Jacob’s dream of the ladder (Gen. 28:12) in which angels were seen dancing up and down a ladder which stretched from the earth up to Heaven. The ladder is associated with the Mother of God, through whom the glory of God descended from Heaven to earth and was incarnate as Jesus Christ.
Ezekiel’s vision of the temple gate through which the Lord passed and was ever-after sealed (Ez. 44:2). This has always been recognized by Christians as a clear reference to Mary’s ever-virginity.
Finally in the top-left corner is Moses removing his sandals before the burning bush, the revelatory incident upon which the whole icon is based
Not present on all Icons, but seen in the bottom centre of the icon above is a form of the “Tree of Jesse“.
At the centre of all this, surrounded by the angelic powers, is Mary the Mother of God and her Son, the Lord Jesus Christ. Besides the Christ-child, our Lady may also hold “Jacob’s Ladder”, or else a symbol of the Gates of the Heavenly Kingdom, or else an unquarried mountain – or perhaps all three. All of these Old Testament symbols point us towards the Mother of God, covered with a garment of Divine Fire, who in turn points us towards the birth or her Son, Our Saviour.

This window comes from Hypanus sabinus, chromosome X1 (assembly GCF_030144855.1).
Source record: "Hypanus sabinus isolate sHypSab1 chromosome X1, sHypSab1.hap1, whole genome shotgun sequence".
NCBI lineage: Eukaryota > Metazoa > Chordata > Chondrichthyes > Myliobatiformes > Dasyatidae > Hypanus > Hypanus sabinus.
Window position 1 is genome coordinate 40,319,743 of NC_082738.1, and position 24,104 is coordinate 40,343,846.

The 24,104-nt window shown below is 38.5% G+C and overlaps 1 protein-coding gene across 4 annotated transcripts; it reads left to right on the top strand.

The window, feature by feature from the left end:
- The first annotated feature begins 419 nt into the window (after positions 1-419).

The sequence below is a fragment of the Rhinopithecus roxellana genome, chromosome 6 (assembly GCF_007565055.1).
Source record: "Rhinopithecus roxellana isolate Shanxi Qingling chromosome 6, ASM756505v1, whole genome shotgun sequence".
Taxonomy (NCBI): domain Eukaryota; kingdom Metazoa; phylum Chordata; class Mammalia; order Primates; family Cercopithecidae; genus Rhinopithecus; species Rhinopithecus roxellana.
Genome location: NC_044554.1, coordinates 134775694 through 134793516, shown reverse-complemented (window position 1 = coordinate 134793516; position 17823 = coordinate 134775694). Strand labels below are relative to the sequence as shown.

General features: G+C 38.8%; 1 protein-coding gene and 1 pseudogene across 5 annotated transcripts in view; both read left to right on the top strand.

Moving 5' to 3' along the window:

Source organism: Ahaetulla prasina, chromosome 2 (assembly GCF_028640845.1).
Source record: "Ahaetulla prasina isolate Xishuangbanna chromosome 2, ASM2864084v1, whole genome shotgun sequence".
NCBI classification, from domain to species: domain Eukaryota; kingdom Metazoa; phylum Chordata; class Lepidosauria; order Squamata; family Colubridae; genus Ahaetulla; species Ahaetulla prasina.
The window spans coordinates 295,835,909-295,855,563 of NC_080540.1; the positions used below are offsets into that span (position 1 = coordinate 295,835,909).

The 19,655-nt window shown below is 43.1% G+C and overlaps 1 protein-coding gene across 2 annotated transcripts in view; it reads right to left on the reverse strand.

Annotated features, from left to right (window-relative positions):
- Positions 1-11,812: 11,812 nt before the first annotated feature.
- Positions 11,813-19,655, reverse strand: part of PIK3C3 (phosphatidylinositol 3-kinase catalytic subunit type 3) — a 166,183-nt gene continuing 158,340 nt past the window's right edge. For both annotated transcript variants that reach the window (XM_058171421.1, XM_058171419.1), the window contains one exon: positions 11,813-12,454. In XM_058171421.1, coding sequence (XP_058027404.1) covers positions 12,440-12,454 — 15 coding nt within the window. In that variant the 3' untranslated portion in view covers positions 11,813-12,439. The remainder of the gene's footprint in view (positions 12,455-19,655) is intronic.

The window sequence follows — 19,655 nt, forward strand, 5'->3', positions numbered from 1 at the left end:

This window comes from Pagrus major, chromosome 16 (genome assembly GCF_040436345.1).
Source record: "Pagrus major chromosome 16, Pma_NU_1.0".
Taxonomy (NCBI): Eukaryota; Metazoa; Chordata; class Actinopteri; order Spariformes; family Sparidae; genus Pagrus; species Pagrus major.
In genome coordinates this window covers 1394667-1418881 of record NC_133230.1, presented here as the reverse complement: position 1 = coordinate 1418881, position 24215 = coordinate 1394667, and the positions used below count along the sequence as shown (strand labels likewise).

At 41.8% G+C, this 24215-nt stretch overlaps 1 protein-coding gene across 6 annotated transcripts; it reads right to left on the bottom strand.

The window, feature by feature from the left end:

The miracle that Moses witnessed on Sinai in the burning bush
Foretold your virgin childbearing, O pure Mother.
We the faithful cry to you:
Rejoice, O truly living bush!
Rejoice, O holy mountain!
Rejoice, O sanctified expanse and most holy Theotokos!
wow there is a whole tonne of information in these icons which teaches you more about what is true.
Yes, and that’s very important when Christianity is persecuted. Here all the teaching is contained in the pictures, yet “outsiders” cannot understand it, so they let it slide, and so the teaching is preserved and passed on to the next generation.